Questions by the Experts

JORGE CARDONA LLORENS, the Committee member acting as the Rapporteur for Panama, said that the Committee was looking forward to a fruitful debate. Once the delegation had the recommendations there would be opportunity for more dialogue with social partners and civil society. Did Panama have anything planned to discuss the results in this report, and did Panama plan to distribute the results? The Committee heard that some sectors had maybe misinterpreted the Convention. It was important to discuss it with society. Many projects were underway, such as a law on family. In Brazil, Peru, Guatemala and Uruguay those integral laws already existed. The fact that children’s rights were dealt with in different sections and ministries could cause a problem.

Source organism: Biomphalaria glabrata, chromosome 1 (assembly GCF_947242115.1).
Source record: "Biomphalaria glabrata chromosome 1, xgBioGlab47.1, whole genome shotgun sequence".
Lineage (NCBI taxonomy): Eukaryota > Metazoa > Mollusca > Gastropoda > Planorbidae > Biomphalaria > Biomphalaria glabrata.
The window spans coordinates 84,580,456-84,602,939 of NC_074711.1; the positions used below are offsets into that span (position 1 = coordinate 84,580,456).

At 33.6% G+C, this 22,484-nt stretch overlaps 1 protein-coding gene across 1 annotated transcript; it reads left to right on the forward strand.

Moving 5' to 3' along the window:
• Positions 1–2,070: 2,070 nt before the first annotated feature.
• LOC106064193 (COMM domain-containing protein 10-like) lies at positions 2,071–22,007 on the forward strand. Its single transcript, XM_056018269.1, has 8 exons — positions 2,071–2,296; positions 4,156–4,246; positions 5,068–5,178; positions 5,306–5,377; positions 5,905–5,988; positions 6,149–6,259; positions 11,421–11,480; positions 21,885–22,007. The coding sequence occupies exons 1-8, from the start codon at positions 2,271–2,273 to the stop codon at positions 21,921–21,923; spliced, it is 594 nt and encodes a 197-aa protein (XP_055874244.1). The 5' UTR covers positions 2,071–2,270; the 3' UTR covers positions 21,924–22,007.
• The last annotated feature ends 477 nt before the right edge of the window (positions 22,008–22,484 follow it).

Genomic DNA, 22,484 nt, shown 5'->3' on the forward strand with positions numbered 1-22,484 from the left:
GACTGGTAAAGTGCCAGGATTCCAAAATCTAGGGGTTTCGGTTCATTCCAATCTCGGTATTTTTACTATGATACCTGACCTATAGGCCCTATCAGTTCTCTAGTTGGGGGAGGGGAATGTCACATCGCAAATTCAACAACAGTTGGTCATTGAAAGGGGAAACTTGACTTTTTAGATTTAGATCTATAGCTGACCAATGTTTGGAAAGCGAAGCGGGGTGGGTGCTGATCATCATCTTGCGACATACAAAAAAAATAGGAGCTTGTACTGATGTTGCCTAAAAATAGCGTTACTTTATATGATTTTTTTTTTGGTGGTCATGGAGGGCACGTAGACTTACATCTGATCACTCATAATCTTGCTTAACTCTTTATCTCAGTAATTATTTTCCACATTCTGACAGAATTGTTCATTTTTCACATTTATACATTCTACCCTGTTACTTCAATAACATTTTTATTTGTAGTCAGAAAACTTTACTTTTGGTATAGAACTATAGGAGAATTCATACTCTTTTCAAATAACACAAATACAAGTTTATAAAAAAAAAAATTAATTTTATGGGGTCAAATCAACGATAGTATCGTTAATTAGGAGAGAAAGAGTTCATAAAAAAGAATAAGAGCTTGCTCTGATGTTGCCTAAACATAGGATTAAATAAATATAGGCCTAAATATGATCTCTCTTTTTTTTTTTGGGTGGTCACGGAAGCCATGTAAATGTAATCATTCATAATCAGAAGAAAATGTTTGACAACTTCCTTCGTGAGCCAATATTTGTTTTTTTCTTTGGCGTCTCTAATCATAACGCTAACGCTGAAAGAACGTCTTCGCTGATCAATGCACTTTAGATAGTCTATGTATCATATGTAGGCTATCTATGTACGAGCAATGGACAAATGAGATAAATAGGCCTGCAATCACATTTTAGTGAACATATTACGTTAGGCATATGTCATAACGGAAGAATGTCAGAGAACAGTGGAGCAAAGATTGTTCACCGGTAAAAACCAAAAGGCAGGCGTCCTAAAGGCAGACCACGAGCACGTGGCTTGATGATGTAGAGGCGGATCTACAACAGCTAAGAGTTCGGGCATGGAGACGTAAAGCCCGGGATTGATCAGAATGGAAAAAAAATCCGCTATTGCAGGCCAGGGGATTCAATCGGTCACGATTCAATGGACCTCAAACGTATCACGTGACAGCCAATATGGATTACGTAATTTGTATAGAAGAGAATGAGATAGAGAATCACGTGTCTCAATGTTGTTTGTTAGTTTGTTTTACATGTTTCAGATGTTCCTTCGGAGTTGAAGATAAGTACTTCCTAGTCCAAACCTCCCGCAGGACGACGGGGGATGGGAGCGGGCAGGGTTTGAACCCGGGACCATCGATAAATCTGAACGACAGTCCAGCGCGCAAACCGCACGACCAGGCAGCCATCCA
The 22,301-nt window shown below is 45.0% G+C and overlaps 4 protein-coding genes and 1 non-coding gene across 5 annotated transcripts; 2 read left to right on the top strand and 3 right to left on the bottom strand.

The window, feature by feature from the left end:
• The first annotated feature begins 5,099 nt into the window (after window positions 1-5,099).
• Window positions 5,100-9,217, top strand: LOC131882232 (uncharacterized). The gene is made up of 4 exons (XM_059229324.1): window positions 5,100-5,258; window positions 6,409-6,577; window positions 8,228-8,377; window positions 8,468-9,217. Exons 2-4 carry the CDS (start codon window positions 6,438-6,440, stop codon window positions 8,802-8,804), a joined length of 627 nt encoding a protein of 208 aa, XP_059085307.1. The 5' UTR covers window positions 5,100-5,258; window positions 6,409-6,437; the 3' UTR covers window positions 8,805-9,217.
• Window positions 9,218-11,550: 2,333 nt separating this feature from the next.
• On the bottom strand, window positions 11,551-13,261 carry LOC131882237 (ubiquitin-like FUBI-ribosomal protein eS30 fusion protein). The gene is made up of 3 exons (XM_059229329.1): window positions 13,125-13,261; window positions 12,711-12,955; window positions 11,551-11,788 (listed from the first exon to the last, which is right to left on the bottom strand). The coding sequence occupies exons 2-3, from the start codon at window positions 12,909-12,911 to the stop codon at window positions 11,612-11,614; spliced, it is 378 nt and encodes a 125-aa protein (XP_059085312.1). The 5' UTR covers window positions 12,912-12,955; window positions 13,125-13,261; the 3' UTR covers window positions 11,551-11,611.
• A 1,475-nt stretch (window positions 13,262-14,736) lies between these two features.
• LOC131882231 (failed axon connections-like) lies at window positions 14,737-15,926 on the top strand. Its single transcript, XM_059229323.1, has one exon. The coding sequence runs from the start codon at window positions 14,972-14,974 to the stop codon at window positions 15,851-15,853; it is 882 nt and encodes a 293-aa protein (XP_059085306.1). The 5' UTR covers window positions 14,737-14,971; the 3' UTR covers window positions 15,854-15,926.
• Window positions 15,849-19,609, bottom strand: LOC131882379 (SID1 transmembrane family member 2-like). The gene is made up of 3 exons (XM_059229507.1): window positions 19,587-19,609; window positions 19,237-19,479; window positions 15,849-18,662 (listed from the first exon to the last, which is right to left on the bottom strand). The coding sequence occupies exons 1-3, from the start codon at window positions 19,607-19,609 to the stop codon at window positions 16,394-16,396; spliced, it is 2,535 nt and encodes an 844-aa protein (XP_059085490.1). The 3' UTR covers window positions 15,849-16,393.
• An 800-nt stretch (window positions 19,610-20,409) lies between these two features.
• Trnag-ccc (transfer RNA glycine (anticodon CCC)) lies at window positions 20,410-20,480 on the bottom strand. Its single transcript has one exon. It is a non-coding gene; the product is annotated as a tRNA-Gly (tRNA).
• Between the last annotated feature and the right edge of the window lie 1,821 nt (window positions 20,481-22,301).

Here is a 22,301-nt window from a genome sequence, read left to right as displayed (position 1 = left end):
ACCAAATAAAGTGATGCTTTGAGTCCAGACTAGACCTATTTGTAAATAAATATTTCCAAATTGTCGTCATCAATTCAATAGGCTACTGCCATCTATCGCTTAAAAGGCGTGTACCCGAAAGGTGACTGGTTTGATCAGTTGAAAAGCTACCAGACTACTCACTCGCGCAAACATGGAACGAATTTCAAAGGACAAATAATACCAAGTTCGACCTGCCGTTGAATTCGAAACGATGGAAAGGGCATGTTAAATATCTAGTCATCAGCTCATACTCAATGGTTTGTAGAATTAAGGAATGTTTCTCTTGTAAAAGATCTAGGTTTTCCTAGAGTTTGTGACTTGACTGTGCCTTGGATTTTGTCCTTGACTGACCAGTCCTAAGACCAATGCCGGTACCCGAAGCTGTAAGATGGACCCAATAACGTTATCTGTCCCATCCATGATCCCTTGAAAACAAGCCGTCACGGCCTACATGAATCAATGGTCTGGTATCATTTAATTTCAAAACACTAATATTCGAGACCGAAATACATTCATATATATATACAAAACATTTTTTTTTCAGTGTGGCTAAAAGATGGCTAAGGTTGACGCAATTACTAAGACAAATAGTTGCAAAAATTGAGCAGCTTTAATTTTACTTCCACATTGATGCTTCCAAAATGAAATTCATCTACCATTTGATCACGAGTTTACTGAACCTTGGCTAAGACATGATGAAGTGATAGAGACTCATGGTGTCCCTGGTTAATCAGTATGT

Moreover, some laws needed to be amended such as the law on marriage age (currently age 14 for girls). In Panama many girls married between the age of 14 and 16 years. The Committee would like to see that average age rise, and see Panama adopt the same marriage age for boys and girls. In general, the best interest of the child should be respected.

Custodial re-socialization establishments existed in Panama, but Panama should support families more in order to reduce the number of children in those establishments. Security should also be ensured so that children would not be on the street. On the subject of curfews, they were different according to area; which was discriminating. Also, there was no study on the rights of the child. Corporal punishment was still allowed which was regrettable, and the Committee would also have questions about the situation of children in detention.